Hosting a Single Page App behind Azure Application Gateway Without Breaking Deep Links

Recently I was working with a colleague who’s developing a Single Page Application (using React, but the same would apply to any JavaScript SPA framework). We wanted to host the app as a static website in Azure Blob Storage, as that’s the most cost-effective and low-maintenance option for hosting this type of static content. Publishing would happen through Azure Application Gateway.

SPA’s and deep linking

One of the challenges with single page apps is how to handle deep linking. In other words: if the user starts neatly at http://hostname.com and navigates from there, the SPA framework will handle the routing and ensure that http://hostname.com/path/to/content will trigger the loading of a view. But when a user bookmarks that link and uses it directly, the server will try to look for some file that sits at that location – and fail, because the app is actually contained in that single page (typically index.html).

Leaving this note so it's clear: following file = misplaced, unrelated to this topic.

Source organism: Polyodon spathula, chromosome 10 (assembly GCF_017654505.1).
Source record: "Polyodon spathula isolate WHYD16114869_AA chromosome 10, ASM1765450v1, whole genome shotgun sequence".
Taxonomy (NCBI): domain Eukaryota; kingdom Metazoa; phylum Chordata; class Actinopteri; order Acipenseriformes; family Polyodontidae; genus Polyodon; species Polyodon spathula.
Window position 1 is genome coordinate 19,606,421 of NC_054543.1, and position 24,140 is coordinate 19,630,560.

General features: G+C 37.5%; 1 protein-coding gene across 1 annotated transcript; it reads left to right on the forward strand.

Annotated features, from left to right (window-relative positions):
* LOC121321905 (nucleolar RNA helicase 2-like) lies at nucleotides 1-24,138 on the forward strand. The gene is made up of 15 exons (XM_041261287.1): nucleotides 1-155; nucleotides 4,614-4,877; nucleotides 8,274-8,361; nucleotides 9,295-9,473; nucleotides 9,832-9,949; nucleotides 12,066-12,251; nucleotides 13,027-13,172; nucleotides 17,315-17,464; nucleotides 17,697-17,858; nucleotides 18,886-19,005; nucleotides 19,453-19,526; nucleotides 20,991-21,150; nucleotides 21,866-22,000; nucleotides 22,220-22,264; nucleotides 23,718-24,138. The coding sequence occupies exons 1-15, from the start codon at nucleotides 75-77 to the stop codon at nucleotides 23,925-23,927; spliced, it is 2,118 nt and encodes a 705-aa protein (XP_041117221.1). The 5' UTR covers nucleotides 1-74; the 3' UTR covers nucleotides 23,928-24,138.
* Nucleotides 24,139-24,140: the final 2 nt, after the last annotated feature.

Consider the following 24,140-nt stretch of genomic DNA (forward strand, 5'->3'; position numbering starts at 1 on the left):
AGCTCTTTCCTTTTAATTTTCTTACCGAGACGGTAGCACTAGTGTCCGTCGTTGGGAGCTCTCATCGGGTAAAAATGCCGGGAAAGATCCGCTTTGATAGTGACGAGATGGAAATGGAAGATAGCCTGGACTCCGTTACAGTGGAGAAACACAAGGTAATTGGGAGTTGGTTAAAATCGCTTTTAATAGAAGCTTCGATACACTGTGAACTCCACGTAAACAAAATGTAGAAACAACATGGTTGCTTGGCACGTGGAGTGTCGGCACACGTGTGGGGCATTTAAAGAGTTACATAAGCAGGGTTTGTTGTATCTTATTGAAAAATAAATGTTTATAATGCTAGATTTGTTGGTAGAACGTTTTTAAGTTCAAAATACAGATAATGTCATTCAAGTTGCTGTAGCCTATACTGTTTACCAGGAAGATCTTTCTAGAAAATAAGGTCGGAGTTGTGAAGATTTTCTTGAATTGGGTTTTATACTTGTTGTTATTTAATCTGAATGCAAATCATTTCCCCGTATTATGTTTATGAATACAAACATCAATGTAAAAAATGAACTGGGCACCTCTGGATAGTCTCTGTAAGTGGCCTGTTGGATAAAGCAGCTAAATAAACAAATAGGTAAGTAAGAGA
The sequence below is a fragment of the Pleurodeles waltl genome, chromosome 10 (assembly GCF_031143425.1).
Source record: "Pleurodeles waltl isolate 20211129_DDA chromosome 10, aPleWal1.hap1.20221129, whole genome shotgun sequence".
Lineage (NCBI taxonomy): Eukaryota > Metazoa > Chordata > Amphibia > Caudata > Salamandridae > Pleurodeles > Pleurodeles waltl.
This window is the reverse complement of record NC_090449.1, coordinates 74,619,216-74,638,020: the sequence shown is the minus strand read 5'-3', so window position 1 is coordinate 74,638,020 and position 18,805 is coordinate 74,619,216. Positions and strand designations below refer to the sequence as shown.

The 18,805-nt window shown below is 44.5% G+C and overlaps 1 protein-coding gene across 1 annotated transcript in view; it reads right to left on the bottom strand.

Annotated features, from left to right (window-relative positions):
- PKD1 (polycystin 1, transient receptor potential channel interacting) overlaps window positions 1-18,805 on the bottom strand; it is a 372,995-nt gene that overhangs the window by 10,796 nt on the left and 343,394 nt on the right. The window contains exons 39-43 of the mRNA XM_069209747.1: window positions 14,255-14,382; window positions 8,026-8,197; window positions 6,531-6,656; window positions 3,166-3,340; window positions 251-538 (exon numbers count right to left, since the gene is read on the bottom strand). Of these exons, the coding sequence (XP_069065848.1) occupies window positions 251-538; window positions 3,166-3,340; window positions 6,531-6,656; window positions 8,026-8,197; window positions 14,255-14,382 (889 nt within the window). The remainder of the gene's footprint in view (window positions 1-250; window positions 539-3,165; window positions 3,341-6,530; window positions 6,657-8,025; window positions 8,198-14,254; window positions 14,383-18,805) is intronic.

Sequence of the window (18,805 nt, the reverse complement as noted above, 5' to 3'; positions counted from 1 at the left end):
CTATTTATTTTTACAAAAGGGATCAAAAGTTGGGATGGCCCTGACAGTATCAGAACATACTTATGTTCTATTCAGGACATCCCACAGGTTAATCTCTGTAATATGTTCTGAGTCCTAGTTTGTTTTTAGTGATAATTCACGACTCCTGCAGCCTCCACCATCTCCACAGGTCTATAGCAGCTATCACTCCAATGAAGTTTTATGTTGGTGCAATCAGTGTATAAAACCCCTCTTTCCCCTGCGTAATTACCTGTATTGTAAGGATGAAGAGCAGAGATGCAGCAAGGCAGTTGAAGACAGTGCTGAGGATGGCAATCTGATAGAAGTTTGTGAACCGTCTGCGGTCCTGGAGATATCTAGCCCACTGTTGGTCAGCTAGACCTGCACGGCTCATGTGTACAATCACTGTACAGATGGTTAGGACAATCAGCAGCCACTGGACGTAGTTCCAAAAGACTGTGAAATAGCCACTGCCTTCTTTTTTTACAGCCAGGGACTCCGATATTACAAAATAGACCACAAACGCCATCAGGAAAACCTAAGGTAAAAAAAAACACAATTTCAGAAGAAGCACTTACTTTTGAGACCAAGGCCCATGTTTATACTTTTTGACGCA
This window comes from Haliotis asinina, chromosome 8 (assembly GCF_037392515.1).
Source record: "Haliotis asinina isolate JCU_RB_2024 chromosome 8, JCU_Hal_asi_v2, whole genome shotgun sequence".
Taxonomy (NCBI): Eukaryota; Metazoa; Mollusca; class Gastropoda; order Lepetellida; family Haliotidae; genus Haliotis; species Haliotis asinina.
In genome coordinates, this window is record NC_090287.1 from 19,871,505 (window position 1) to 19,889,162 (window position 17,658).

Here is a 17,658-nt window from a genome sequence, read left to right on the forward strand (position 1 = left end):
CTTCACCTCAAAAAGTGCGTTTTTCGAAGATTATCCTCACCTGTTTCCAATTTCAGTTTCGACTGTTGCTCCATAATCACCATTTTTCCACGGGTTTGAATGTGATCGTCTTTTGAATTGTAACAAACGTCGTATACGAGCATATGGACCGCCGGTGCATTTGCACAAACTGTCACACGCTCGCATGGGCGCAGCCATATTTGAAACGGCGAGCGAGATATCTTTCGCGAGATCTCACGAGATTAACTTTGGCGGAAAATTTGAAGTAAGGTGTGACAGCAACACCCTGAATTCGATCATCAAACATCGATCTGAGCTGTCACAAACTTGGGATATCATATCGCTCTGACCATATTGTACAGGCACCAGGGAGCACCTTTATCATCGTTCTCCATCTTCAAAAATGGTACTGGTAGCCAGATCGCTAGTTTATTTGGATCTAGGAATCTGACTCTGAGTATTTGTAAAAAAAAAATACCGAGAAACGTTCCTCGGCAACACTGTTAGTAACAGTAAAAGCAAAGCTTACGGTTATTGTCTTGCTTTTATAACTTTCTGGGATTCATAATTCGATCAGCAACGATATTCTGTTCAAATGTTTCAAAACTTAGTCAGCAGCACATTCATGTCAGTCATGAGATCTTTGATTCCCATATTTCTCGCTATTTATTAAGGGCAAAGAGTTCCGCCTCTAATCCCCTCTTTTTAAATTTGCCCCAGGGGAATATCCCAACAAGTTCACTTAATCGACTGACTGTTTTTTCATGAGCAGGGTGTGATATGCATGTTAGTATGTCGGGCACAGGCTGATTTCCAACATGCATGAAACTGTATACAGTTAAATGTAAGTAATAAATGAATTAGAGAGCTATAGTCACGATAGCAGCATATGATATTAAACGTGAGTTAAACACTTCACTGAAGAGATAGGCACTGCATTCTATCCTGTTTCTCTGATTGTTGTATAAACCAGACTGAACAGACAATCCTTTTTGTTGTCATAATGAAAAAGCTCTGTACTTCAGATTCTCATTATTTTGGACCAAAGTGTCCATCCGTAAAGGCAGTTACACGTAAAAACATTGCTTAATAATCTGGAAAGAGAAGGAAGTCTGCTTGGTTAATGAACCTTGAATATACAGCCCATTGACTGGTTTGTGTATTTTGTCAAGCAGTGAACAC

This was no different for us, so we needed some URL rewriting-like mechanism to ensure that a request to http://hostname.com/path/to/content would re-route to http://hostname.com (or http://hostname.com/index.html). That way, index.html would be served to the user for every request to load the SPA app, which in turn loads the requested view.

Obviously, a static website in Blob Storage doesn’t provide this out of the box, so we considered using Azure CDN which offers some tiers that support URL rewriting options capable of this. But for me, it seemed wrong to require the use of a CDN to do URL rewriting: it negatively affects both the cost-effectiveness and the low-maintenance properties that made us host it in Blob Storage. And, maybe even more important: that’s not what a CDN is for.

Besides, for all our other outward-facing applications, we’re using Azure Application Gateway already anyway, to do load-balancing and firewalling. So I preferred handling this in Application Gateway through path-based routing rules, and a HTTP setting with the ‘Override backend path’ set.

Failed approaches